2. What reels are best suited to which types of fishing?
With so many types of fishing reels now available, it has become easy to designate certain models for different purposes. Some perform better in rivers and fast-moving water, whereas others perform better in stagnant and placid water.
For the most part, fishing reels can be divided into two major categories – those which aim to catch fish by flies and those which do not. These two categories can then be broken down further, with each specific reel being designated to specific categories.
The two kinds of fishing reels that are used for fly fishing are fly reels and centerpin reels. Fly reels work by whipping small, tied flies on top of slow-moving water, to simulate small insects landing on the surface. Centerpins on the other hand work by allowing the fly rig (bait) to drift down the stream. The methods can still be utilized in other situations, but for the most part centerpin and fly reels really belong on slow moving rivers where flies can gently drift.
The other major category of reels, which are those that do not use flies, is comprised of spinning, baitcasting, and spincast reels. Instead of whipping around small flies on the surface, each of the aforementioned models is designed to work lures above or below the surface.
Furthermore, each reel has its own specific purpose. Baitcasting reels are a great option for topwater and crankbait fishing as they have high gear ratios, allowing lures to quickly be retrieved. Additionally, the models pack a ton of drag strength, making them a solid choice for heavy trophy fish. However, they become somewhat phased out after trophy fishing until deep sea fishing, where they are once again useful due to their spool capacity and drag strength.
Unlike baitcasters, spinning reels are somewhat of a jack of all trades. There are countless options for freshwater fishing, river fishing, and even an impressive number for saltwater fishing. The freshwater variants are typically used for species such as bass, crappie, and catfish, whereas the saltwater models are typically used for deep sea species such as grouper, seabass, and other heavy species.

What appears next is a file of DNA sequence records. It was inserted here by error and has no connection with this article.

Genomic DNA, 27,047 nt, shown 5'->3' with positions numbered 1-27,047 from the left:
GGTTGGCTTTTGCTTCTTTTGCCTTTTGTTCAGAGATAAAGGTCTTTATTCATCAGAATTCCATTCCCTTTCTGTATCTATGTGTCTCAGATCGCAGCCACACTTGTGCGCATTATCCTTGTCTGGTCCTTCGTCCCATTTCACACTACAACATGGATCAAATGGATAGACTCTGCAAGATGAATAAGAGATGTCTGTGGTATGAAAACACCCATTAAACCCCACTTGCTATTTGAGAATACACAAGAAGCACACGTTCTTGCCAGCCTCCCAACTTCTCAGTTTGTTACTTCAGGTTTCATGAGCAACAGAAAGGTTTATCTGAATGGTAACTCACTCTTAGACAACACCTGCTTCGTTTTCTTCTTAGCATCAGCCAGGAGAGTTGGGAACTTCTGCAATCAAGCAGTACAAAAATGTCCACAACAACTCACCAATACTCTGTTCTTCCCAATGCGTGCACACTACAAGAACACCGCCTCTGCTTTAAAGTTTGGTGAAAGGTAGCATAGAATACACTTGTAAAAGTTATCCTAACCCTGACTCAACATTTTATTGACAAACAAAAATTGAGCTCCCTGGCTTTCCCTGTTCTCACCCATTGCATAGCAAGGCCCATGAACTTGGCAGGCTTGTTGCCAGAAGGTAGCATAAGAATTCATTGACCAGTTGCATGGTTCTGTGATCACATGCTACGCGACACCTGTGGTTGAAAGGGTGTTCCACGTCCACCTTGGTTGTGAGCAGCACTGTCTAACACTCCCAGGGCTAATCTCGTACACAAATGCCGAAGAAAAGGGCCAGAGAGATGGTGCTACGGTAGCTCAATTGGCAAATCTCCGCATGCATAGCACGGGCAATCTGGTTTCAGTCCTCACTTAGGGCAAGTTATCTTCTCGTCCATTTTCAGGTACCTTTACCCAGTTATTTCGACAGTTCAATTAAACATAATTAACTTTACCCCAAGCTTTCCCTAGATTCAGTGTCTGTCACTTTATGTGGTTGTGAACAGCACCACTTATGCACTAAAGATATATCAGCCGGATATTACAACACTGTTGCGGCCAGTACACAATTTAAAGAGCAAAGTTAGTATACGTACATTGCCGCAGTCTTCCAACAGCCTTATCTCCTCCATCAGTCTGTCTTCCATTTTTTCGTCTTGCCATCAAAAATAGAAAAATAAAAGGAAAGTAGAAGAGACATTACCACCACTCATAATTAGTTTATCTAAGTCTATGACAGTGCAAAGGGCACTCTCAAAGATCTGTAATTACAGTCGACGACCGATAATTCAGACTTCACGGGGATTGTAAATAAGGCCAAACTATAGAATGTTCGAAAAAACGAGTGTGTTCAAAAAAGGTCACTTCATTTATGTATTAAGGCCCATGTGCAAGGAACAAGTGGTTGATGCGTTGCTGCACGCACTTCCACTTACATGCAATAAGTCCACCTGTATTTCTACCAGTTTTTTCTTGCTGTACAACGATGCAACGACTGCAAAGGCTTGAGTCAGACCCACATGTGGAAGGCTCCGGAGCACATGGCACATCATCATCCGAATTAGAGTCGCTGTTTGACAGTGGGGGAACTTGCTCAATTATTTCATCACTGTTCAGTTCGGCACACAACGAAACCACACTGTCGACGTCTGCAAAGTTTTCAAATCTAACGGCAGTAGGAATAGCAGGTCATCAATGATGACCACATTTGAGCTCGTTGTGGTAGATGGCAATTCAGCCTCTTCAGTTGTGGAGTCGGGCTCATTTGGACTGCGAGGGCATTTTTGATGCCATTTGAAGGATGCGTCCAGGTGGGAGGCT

Finally, there are spincast reels, which are truly the most basic of them all. Spincast reels are best suited for children or novices to the sport, due to their inability to handle large amounts of weight. Spincast reels truly just belong at the local lakes, ponds, and rivers.
3. Which fishing reels are the easiest to use?
It seems that every small toddler starts off with a spincast reel, as the push-button mechanism could not be any easier for a novice angler.
Spincast reels require nothing more than the push of a button to release line, making them a great option for kids and new sportsmen. The interior mechanism of the reel simply releases the spool, allowing it to flow at a controlled speed while being cast.
However, spincast reels aren’t too fashionable for adults, so the next easiest model would likely be the traditional spinning reel. With nothing more than a quick flip and pinch of the line, anglers can toss bait great distances with precision and accuracy. Most of the different fishing reels used by professional anglers tend to be spinning variants, as they perform so well.
That said, those who want simplicity should steer clear of baitcasting and fly reels as both require advanced techniques to cast.
4. What size reel should I get?
The sizing available on different types of reels can be compared to the various tools present in a workshop. Each piece has a specialized purpose and function, so like tools, owning the right size fishing reel can make a world of difference.
For the most part, spinning reels can be grouped into three main categories: small, medium, and large. These categories can easily be defined by a number system which each manufacturer applies to its products.
Small reels range in size from 1000 to 3500 making them an ideal choice for most freshwater species. They are lightweight, nimble, and easy to manage. Small reels are a solid pick when angling for bass, panfish, and trout.
Medium sized reels can be defined as anything rated from 4000 to 6000. These types of reels are ideal for inshore, river, and ocean fishing, as they can spool more line than small models and have higher drag strength settings.
Finally, there are large scale reels which are anything above a rating of 6000. Such sizes are used for deep sea, surf, and freshwater fishing – when the species are well over 100 pounds. These types of reels are meant for the monsters of the deep who can weigh well over 150+ pounds.